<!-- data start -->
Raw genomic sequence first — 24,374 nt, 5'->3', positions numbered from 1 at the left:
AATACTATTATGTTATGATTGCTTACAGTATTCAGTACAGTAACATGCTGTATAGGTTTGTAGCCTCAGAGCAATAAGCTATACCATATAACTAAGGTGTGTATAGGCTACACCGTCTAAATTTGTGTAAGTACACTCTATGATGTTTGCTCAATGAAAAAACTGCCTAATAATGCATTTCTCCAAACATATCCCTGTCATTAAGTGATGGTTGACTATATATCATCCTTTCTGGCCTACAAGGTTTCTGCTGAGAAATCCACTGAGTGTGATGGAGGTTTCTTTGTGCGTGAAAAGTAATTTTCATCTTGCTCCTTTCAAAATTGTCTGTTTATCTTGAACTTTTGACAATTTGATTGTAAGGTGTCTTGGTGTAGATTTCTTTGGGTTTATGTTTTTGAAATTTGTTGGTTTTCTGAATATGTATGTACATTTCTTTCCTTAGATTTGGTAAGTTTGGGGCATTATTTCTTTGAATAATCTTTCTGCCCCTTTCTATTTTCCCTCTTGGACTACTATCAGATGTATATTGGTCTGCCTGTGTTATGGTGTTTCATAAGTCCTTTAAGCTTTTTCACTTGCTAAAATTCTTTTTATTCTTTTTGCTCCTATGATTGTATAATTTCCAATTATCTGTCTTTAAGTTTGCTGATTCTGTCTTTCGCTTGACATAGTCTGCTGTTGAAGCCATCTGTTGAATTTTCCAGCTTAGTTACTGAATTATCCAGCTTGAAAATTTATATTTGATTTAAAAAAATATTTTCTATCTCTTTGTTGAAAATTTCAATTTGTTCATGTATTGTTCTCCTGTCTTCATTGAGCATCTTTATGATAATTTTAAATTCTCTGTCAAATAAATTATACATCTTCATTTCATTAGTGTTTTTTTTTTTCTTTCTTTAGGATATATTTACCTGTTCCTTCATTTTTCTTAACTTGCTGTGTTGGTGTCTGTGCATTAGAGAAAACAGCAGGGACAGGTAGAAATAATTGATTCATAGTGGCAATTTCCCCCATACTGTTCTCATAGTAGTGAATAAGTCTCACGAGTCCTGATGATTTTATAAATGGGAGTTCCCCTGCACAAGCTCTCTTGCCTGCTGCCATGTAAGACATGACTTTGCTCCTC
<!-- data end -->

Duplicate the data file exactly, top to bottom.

Raw genomic sequence first — 24,374 nt, 5'->3', positions numbered from 1 at the left:
AATACTATTATGTTATGATTGCTTACAGTATTCAGTACAGTAACATGCTGTATAGGTTTGTAGCCTCAGAGCAATAAGCTATACCATATAACTAAGGTGTGTATAGGCTACACCGTCTAAATTTGTGTAAGTACACTCTATGATGTTTGCTCAATGAAAAAACTGCCTAATAATGCATTTCTCCAAACATATCCCTGTCATTAAGTGATGGTTGACTATATATCATCCTTTCTGGCCTACAAGGTTTCTGCTGAGAAATCCACTGAGTGTGATGGAGGTTTCTTTGTGCGTGAAAAGTAATTTTCATCTTGCTCCTTTCAAAATTGTCTGTTTATCTTGAACTTTTGACAATTTGATTGTAAGGTGTCTTGGTGTAGATTTCTTTGGGTTTATGTTTTTGAAATTTGTTGGTTTTCTGAATATGTATGTACATTTCTTTCCTTAGATTTGGTAAGTTTGGGGCATTATTTCTTTGAATAATCTTTCTGCCCCTTTCTATTTTCCCTCTTGGACTACTATCAGATGTATATTGGTCTGCCTGTGTTATGGTGTTTCATAAGTCCTTTAAGCTTTTTCACTTGCTAAAATTCTTTTTATTCTTTTTGCTCCTATGATTGTATAATTTCCAATTATCTGTCTTTAAGTTTGCTGATTCTGTCTTTCGCTTGACATAGTCTGCTGTTGAAGCCATCTGTTGAATTTTCCAGCTTAGTTACTGAATTATCCAGCTTGAAAATTTATATTTGATTTAAAAAAATATTTTCTATCTCTTTGTTGAAAATTTCAATTTGTTCATGTATTGTTCTCCTGTCTTCATTGAGCATCTTTATGATAATTTTAAATTCTCTGTCAAATAAATTATACATCTTCATTTCATTAGTGTTTTTTTTTTTCTTTCTTTAGGATATATTTACCTGTTCCTTCATTTTTCTTAACTTGCTGTGTTGGTGTCTGTGCATTAGAGAAAACAGCAGGGACAGGTAGAAATAATTGATTCATAGTGGCAATTTCCCCCATACTGTTCTCATAGTAGTGAATAAGTCTCACGAGTCCTGATGATTTTATAAATGGGAGTTCCCCTGCACAAGCTCTCTTGCCTGCTGCCATGTAAGACATGACTTTGCTCCTC